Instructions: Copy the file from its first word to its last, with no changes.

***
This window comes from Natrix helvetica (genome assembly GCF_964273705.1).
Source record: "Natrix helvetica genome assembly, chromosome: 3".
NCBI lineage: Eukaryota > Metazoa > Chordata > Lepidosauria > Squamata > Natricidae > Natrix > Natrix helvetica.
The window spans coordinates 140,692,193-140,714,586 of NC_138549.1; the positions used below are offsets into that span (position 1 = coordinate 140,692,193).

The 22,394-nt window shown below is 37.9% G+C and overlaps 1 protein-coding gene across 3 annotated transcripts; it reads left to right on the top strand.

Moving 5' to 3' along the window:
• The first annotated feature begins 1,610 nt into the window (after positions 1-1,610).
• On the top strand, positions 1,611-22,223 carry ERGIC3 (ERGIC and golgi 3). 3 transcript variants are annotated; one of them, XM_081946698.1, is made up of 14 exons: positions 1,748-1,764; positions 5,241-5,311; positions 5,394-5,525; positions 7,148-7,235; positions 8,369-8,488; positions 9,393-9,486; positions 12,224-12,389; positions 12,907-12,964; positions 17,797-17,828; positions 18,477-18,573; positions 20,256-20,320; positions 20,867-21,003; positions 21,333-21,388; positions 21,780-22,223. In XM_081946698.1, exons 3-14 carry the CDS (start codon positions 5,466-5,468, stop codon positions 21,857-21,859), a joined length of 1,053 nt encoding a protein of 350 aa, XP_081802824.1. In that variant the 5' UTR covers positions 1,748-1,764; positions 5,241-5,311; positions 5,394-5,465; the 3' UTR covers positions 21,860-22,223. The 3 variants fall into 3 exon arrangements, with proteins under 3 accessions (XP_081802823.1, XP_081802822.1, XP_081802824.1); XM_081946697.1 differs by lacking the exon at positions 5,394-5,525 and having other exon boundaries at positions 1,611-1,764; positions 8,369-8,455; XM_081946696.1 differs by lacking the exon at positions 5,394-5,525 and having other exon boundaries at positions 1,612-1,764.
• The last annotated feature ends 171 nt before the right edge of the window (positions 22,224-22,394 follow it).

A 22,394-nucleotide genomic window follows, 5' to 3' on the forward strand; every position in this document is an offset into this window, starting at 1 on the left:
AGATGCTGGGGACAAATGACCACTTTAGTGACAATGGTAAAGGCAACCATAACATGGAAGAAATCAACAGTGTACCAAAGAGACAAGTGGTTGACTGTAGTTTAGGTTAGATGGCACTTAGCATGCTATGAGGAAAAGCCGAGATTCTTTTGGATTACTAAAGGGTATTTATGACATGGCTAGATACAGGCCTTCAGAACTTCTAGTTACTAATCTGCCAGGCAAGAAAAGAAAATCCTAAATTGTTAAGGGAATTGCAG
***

This window comes from Natrix helvetica (genome assembly GCF_964273705.1).
Source record: "Natrix helvetica genome assembly, chromosome: 3".
NCBI lineage: Eukaryota > Metazoa > Chordata > Lepidosauria > Squamata > Natricidae > Natrix > Natrix helvetica.
The window spans coordinates 140,692,193-140,714,586 of NC_138549.1; the positions used below are offsets into that span (position 1 = coordinate 140,692,193).

The 22,394-nt window shown below is 37.9% G+C and overlaps 1 protein-coding gene across 3 annotated transcripts; it reads left to right on the top strand.

Moving 5' to 3' along the window:
• The first annotated feature begins 1,610 nt into the window (after positions 1-1,610).
• On the top strand, positions 1,611-22,223 carry ERGIC3 (ERGIC and golgi 3). 3 transcript variants are annotated; one of them, XM_081946698.1, is made up of 14 exons: positions 1,748-1,764; positions 5,241-5,311; positions 5,394-5,525; positions 7,148-7,235; positions 8,369-8,488; positions 9,393-9,486; positions 12,224-12,389; positions 12,907-12,964; positions 17,797-17,828; positions 18,477-18,573; positions 20,256-20,320; positions 20,867-21,003; positions 21,333-21,388; positions 21,780-22,223. In XM_081946698.1, exons 3-14 carry the CDS (start codon positions 5,466-5,468, stop codon positions 21,857-21,859), a joined length of 1,053 nt encoding a protein of 350 aa, XP_081802824.1. In that variant the 5' UTR covers positions 1,748-1,764; positions 5,241-5,311; positions 5,394-5,465; the 3' UTR covers positions 21,860-22,223. The 3 variants fall into 3 exon arrangements, with proteins under 3 accessions (XP_081802823.1, XP_081802822.1, XP_081802824.1); XM_081946697.1 differs by lacking the exon at positions 5,394-5,525 and having other exon boundaries at positions 1,611-1,764; positions 8,369-8,455; XM_081946696.1 differs by lacking the exon at positions 5,394-5,525 and having other exon boundaries at positions 1,612-1,764.
• The last annotated feature ends 171 nt before the right edge of the window (positions 22,224-22,394 follow it).

A 22,394-nucleotide genomic window follows, 5' to 3' on the forward strand; every position in this document is an offset into this window, starting at 1 on the left:
AGATGCTGGGGACAAATGACCACTTTAGTGACAATGGTAAAGGCAACCATAACATGGAAGAAATCAACAGTGTACCAAAGAGACAAGTGGTTGACTGTAGTTTAGGTTAGATGGCACTTAGCATGCTATGAGGAAAAGCCGAGATTCTTTTGGATTACTAAAGGGTATTTATGACATGGCTAGATACAGGCCTTCAGAACTTCTAGTTACTAATCTGCCAGGCAAGAAAAGAAAATCCTAAATTGTTAAGGGAATTGCAG